New design of t-channel frequency reduction filter based on photonic crystal ring resonator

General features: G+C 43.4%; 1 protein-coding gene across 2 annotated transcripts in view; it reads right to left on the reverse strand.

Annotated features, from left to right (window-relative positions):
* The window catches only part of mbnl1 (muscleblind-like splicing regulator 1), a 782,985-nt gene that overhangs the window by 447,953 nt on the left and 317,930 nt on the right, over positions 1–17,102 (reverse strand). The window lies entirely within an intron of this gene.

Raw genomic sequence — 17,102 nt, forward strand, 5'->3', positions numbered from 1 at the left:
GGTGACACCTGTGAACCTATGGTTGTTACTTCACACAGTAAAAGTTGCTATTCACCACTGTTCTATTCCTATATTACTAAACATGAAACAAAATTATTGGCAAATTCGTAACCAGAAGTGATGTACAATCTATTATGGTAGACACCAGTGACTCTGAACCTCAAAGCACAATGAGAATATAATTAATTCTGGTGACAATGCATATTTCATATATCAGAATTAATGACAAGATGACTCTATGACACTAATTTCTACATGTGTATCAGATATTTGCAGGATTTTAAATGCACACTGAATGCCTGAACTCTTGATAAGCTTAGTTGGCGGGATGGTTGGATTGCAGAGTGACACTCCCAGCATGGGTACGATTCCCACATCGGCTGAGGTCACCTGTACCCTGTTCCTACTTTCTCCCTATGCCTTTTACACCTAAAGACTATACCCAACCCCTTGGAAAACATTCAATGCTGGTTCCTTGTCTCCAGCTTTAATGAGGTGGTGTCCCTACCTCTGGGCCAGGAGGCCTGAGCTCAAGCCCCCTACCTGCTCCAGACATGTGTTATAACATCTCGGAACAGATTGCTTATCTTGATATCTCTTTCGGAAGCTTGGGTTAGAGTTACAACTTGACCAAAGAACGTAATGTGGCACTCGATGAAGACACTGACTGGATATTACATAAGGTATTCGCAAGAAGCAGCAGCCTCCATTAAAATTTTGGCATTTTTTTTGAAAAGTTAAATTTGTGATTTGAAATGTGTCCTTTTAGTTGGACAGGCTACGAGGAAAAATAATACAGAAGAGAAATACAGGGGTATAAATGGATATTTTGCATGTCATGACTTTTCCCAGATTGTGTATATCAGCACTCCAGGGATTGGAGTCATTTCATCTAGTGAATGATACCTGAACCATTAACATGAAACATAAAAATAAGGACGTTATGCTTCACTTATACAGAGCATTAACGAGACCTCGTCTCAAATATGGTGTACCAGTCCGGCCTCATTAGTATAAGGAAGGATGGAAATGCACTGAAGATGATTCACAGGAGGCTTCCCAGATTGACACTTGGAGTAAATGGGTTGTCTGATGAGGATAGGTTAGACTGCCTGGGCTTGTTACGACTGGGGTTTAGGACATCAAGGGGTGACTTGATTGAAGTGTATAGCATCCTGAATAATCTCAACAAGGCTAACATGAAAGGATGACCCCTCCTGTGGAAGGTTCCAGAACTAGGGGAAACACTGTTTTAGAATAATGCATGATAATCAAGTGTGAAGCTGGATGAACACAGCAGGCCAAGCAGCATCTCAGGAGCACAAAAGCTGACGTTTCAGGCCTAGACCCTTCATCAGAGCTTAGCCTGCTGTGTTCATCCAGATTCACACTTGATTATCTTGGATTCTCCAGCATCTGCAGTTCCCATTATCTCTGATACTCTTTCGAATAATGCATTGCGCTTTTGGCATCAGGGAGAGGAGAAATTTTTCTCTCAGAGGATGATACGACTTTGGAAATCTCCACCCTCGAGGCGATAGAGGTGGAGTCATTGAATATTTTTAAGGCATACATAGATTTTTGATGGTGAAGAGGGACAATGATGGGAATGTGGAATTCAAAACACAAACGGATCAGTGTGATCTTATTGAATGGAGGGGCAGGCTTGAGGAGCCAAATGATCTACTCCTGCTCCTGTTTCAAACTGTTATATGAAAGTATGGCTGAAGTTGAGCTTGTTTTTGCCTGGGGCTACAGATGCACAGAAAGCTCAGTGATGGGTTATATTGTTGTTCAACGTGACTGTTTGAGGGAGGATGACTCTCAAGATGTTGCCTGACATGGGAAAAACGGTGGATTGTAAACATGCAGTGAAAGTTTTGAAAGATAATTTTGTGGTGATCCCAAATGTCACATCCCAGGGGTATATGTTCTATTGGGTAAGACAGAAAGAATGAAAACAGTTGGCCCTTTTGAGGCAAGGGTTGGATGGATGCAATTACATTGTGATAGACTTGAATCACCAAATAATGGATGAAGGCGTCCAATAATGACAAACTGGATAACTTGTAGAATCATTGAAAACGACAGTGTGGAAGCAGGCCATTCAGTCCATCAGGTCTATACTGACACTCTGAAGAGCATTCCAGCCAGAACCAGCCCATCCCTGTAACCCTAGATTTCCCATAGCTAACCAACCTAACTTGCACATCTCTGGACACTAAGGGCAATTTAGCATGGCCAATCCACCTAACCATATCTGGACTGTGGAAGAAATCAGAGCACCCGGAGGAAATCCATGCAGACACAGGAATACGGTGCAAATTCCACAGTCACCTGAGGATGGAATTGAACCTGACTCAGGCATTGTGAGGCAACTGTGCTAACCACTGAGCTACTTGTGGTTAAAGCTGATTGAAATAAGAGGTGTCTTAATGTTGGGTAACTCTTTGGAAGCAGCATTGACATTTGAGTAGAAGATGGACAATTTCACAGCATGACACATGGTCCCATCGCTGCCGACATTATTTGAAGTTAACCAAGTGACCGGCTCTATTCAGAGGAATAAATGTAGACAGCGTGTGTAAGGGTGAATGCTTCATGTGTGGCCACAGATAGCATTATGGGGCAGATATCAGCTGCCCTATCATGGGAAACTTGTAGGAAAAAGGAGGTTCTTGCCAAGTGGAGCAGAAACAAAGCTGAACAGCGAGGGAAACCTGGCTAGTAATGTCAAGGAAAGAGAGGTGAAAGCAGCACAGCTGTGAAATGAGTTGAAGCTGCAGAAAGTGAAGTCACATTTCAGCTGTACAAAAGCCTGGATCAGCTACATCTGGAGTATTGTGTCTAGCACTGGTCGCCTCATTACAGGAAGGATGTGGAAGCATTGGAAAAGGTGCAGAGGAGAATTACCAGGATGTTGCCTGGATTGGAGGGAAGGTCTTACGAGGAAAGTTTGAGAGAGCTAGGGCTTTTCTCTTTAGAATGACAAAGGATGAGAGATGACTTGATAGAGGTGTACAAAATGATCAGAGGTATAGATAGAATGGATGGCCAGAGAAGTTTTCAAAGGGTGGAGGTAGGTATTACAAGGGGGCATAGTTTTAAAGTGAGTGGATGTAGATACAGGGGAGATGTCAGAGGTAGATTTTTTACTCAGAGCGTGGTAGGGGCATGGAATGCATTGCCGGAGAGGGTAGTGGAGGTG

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https://www.eduzhai.net Nanoscience and Nanotechnology 2016, 6(1A): 13-17 DOI: 10.5923/c.nn.201601.02 New Design of T-Shaped Channel Drop Filter Based on Photonic Crystal Ring Resonator Rahima Bendjelloul*, Touraya Bouchemat, Mohamed Bouchemat, Ahlem Benmerkhi Electronics Department, University of Mentouri Brothers, Constantine, Algeria Abstract In this paper, we propose a new design of T-shaped channel drop filter using photonic crystal ring resonator. The proposed structure is composed of two photonic crystal waveguides and a square photonic crystal ring resonator with circular inner rods configuration. Calculations of band structure and normalized transmission spectra are done by plane wave expansion (PWE) and finite difference time domain (FDTD) methods, respectively. According to the results, we note that 100% dropping efficiency with quality factor of 502 is achievable at wavelength λ=1.578487 μm. The effect of varying different parameters on the resonant wavelength and dropping efficiency of the filter is investigated. These parameters include refractive index, radius of inner and whole rods. Keywords Channel drop filter, Photonic crystal ring resonator, Inner Rods, Resonant wavelength 1. Introduction Photonic crystals (PCs) are defined as periodic structures having a refractive index that is modulated with a wavelength-scale periodicity in one, two or three dimensions. This periodicity results in a wavelength region called the photonic band gap (PBG), in which propagation of electromagnetic radiation is not allowed , . By use of PBG we can control the behavior of light inside PCs in very small spaces that is the key for designing ultra-compact devices based on PCs which are suitable for optical integrated circuits. Power splitters , channel drop filters , reflectors , and demultiplexers  are some examples of optical devices designed based on photonic crystals. Channel drop filters (CDFs) that access one channel of a wavelength division multiplexing (WDM) signal while leaving other channels undisturbed are essential components of photonic integrated circuits (PICs) and optical communication systems . In the literature, several topologies have been proposed for designing photonic crystal CDFs: by utilizing the resonant coupling between micro-cavity modes produced by point defects and waveguide modes created by line defects , , or by the non resonant coupling between two parallel photonic crystal waveguides placed in proximity , . Photonic crystal ring resonator (PCRR) is another popular device used for designing channel drop filters. The concept of PCRR was introduced for the first time by Kim et al. , * Corresponding author: firstname.lastname@example.org (Rahima Bendjelloul) Published online at https://www.eduzhai.net Copyright © 2016 Scientific & Academic Publishing. All Rights Reserved where they proposed and demonstrated a two-dimensional photonic crystal (2D-PC) laser based on the hexagonal waveguide ring resonator. Later in the literature, several works based on PCRRs were presented for realizing switches , power splitters , and demultiplexers . Compared to point-defect cavities, ring resonators offer scalability in size, adaptability in structure design because of vast design parameters and flexibility in mode design due to their multi-mode nature. Recently, several types of CDF based on 2D-PCRR have been proposed using square PCRR , hexagonal PCRR , circular PCRR , X-shaped PCRR , and elliptical PCRR . In this study, we demonstrate a new design of T-shaped channel drop filter based on square photonic crystal ring resonator with circular inner rods configuration by using the finite difference time domain (FDTD) method. The structure consists of two photonic crystal waveguides and a single photonic crystal ring resonator between them. Afterward, the impact of varying different parameters on the filtering behavior of the proposed structure is investigated. In our design, 100% dropping efficiency with quality factor of 502 is achievable at wavelength λ=1.578487 μm, which is a satisfactory result in comparison with previous T-shaped channel drop filters based on photonic crystal ring resonators. 2. Design of the Channel Drop Filter The considered photonic crystal structure is formed by a two dimensional square lattice of dielectric cylindrical rods of silicon (Si) embedded in an air background. Rods have a refractive index value of n=3.48, and a radius of r=0.105*a, a=685 nm being the lattice constant of the photonic crystal 14 Rahima Bendjelloul et al.: New Design of T-Shaped Channel Drop Filter Based on Photonic Crystal RingResonator structure which is defined as the distance between centers of two adjacent rods. According to the band structure, obtained by plane wave expansion (PWE) method, there is a photonic band gap for TM (transverse magnetic) modes in the normalized frequency range of 0.406–0.493 (a/λ), as shown in Figure 1, where λ is the wavelength in free space, which corresponds to the wavelength range of 1.389–1.687 (μm). Light with TM polarization will not be allowed to propagate in the PC within the aforementioned range. Because of the coupling between the waveguide and the ring resonator at resonant wavelength, the electromagnetic energy propagating in the horizontal waveguide will be transferred to the vertical waveguide through the resonant ring and traveled toward port C. When the ring does not resonate, the electromagnetic energy remains in the horizontal waveguide and goes through port B. 3. Simulation and Results Figure 1. Dispersions curves and band gaps for TM polarization for the photonic crystal structure without defects A Bus waveguide B Inner rods Drop waveguide C Figure 2. Schematic structure of the proposed T-shaped channel drop filter Figure 2 shows the schematic structure of the proposed T-shaped channel drop filter. This structure is composed of a square photonic crystal ring resonator with circular inner rods configuration and two photonic crystal waveguides. The input waveguide (bus waveguide) is created by removing a complete row of dielectric rods in horizontal direction, whereas the output waveguide (drop waveguide) is created by removing a complete row of dielectric rods in vertical direction. The ring resonator is obtained by removing a ring shape of dielectric rods from the PC structure. The circular configuration of the inner rods is built by varying the position of eight inner rods, indicated with blue color in Figure 2, from their original positions. In order to improve the dropping efficiency, four green rods are placed at the corners of the square ring and one at the upper corner of the drop waveguide. All of these green rods are completely similar to the other rods in the structure. The incident port and exit ports are labeled as A, B, and C, respectively. After designing the proposed channel drop filter, we simulated the structure and obtained the output spectrum of the filter. For this purpose, we employed the finite difference time domain (FDTD) method . This method is used for obtaining the distribution patterns of optical waves and the transmission properties of PC-based devices. Perfectly matched layers (PML) are located around the whole structure as absorbing boundary conditions. A Gaussian input signal is launched into the input port A. Power monitor was placed at the output ports B and C to collect the transmitted spectral power density after Fourier-transformation. The CDF response is shown in Figure 3. As shown, 100% coupling and 100% dropping efficiencies can be achieved for the proposed T-shaped channel drop filter. The resonant wavelength of this filter is observed at λ=1.578487 μm. The quality factor (Q) factor can be calculated with Q=λ/Δλ, where λ and Δλ are resonant wavelength and full width at half maximum (FWHM), respectively. The obtained value of Q for this structure is 502. Compared with previous T-shaped channel drop filters based on photonic crystal ring resonators, coupling and dropping efficiencies of our T-shaped channel drop filter are better than of the results reported in References [22-24]. The quality factor of our CDF is much better than the Q obtained in references [22-24]. Another advantage of our proposed channel drop filter is its small footprint 189.66 μm2 compared with CDF proposed in reference . Therefore, these characteristics make the proposed structure useful for application in optical communications systems. Figure 3. Normalized transmission spectrum of the proposed filter In order to demonstrate the filter performance, we simulate the field distribution of this filter for two different wavelengths. The result is depicted in Figure 4. As shown in the Figure 4, at resonant wavelength, the field of the bus Nanoscience and Nanotechnology 2016, 6(1A): 13-17 15 waveguide is fully coupled with the ring and reached into the output port C. In this condition, there is no signal flow in port B. whereas at off-resonance it does not couple and continues to propagate through the bus waveguide. change in the dropping efficiencies values and with channel spacing of 11 nm. Figure 4. Field distribution at a) λ=1.578487 μm (the resonant wavelength), b) λ=1.555 μm (the off-resonance) 4. Parameters Affecting Resonant Wavelength and Dropping Efficiency According to the results shown above, we can investigate parameters that affect resonant wavelength and dropping efficiency in photonic crystal CDFs. These parameters include refractive index, radius of inner and whole rods. The first parameter we are going to change is the refractive index of rods. Figure 5a illustrates the normalized transmission spectra at port C for different refractive indices of whole rods, n=3.44, n=3.48, and n=3.52, respectively. As can be seen, by increasing the refractive index of the whole rods, the resonant pick moves to higher wavelengths without significant change in the dropping efficiencies values. The obtained output wavelengths are λ=1.574059 μm, λ=1.578487 μm, and λ=1.582493 μm, respectively. In this structure, the channel spacing is about 4 nm. Figure 5b shows the normalized transmission spectra at port C for different refractive indices of the inner rods, nin=3.44, nin=3.48, and nin=3.52, respectively. As shown in Figure 5b, by increasing the refractive index of the inner rods, the resonant wavelength shifts toward higher wavelengths. The dropping efficiency is approximately constant for different values of refractive indices of the inner rods. With different refractive indices of the inner rods equal to nin=3.44, nin=3.48, and nin=3.52, we obtained wavelengths of λ=1.577599 μm, λ=1.578487 μm, and λ=1.57937 μm, respectively. In this structure, the channel spacing is about 0.88nm. Radius of rods is another important parameter which affects on characteristic of the filter. In this part, we investigate changing the radius of the whole rods on the resonance wavelength and drop signal. The normalized transmission spectra of the structure with three different radii of whole rods are shown in Figure 5c. Figure 5c shows that for, r=0.1a, r=0.105a, and r=0.11a, the resonant wavelengths at port C will be λ=1.567464 μm, λ=1.578487 μm, and λ=1.589666μm, respectively. So as we see, increasing the radius of the whole rods results in shifting the resonant wavelength toward higher wavelengths without significant Figure 5. Normalized transmission spectra of the proposed T-shaped CDF at port C for different values of (a) refractive indices of the whole rods (n), (b) refractive indices of the inner rods (nin), (c) radii of the whole rods (r), (d) radii of the inner rods (rin) 16 Rahima Bendjelloul et al.: New Design of T-Shaped Channel Drop Filter Based on Photonic Crystal RingResonator Figure 5d shows the normalized transmission spectra at port C for different radii of the inner rods, rin=0.1a, rin=0.105a, and rin=0.11a, respectively. As shown in Fig. 5d, design using modified-T photonic crystal structure", Photonics and Nanostructures – Fundamentals and Applications, vol. 8, pp. 14-22, 2010. it is obvious that when the radius of inner rods increases, the  Shanhui Fan, Pierre R Villeneuve, John D Joannopoulos, resonant wavelength shifts toward higher wavelengths without significant change in the dropping efficiencies Hermann A Haus "Channel drop filters in photonic crystals", Optics Express, vol. 3, no.1, pp. 4-11, 1998. values. The obtained output wavelengths are λ=1.575827 μm,  Hongliang Ren, Chun Jiang, Weisheng Hu, Mingyi Gao, λ=1.578487 μm, and λ=1.581155 μm, respectively, with Jingyuan Wang, "Photonic crystal channel drop filter with a channel spacing of 2.6 nm. wavelength-selective reflection micro-cavity", Optics Express, vol. 14, no. 6, pp. 2446-2458, 2006. 5. Conclusions This paper attempted to present a novel structure for T-shaped channel drop filter using two dimensional photonic crystal ring resonator. The dropping and coupling efficiency of this structure was found to be 100%, with quality factor of 502. The total footprint of the filter is 189.66 μm2, which makes it suitable for application in photonic integrated circuits. Afterward, we analyzed the effect of varying different parameters on the resonant wavelength and drop signal. Our numerical simulations reveal the dependence of the CDF’s transmission spectrum on different parameters such as refractive index, radius of inner and whole rods, which means that this structure is tunable for desired wavelengths.  Sangin Kim, Ikmo Park, Hanjo Lim, "Highly efficient photonic crystal-based multichannel drop filters of three-port system with reflection feedback", Optics Express, vol. 12, no. 22, pp. 5518-5525, 2004.  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